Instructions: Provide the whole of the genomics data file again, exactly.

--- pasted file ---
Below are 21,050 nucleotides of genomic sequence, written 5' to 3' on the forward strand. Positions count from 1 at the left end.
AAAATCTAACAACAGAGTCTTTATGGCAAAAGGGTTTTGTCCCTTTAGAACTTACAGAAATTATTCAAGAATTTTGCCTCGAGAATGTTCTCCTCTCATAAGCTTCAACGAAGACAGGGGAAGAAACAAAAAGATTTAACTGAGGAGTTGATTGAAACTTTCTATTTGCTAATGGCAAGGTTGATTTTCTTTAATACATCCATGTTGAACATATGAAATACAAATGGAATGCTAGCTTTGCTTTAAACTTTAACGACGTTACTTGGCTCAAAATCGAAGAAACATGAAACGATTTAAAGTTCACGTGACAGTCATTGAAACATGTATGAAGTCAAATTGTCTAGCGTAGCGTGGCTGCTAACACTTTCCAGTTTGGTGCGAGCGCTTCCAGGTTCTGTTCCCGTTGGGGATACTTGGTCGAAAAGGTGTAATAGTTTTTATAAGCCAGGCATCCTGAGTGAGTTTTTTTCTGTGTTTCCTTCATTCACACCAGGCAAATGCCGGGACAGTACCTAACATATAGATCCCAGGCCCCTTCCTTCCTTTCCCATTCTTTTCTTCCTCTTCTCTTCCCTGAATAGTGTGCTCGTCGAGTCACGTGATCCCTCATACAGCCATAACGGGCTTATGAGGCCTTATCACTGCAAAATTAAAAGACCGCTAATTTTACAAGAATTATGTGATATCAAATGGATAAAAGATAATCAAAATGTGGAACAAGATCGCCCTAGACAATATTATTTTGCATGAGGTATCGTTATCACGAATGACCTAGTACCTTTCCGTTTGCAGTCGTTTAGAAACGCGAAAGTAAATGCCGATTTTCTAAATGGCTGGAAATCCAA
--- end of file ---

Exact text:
Below are 21,050 nucleotides of genomic sequence, written 5' to 3' on the forward strand. Positions count from 1 at the left end.
AAAATCTAACAACAGAGTCTTTATGGCAAAAGGGTTTTGTCCCTTTAGAACTTACAGAAATTATTCAAGAATTTTGCCTCGAGAATGTTCTCCTCTCATAAGCTTCAACGAAGACAGGGGAAGAAACAAAAAGATTTAACTGAGGAGTTGATTGAAACTTTCTATTTGCTAATGGCAAGGTTGATTTTCTTTAATACATCCATGTTGAACATATGAAATACAAATGGAATGCTAGCTTTGCTTTAAACTTTAACGACGTTACTTGGCTCAAAATCGAAGAAACATGAAACGATTTAAAGTTCACGTGACAGTCATTGAAACATGTATGAAGTCAAATTGTCTAGCGTAGCGTGGCTGCTAACACTTTCCAGTTTGGTGCGAGCGCTTCCAGGTTCTGTTCCCGTTGGGGATACTTGGTCGAAAAGGTGTAATAGTTTTTATAAGCCAGGCATCCTGAGTGAGTTTTTTTCTGTGTTTCCTTCATTCACACCAGGCAAATGCCGGGACAGTACCTAACATATAGATCCCAGGCCCCTTCCTTCCTTTCCCATTCTTTTCTTCCTCTTCTCTTCCCTGAATAGTGTGCTCGTCGAGTCACGTGATCCCTCATACAGCCATAACGGGCTTATGAGGCCTTATCACTGCAAAATTAAAAGACCGCTAATTTTACAAGAATTATGTGATATCAAATGGATAAAAGATAATCAAAATGTGGAACAAGATCGCCCTAGACAATATTATTTTGCATGAGGTATCGTTATCACGAATGACCTAGTACCTTTCCGTTTGCAGTCGTTTAGAAACGCGAAAGTAAATGCCGATTTTCTAAATGGCTGGAAATCCAA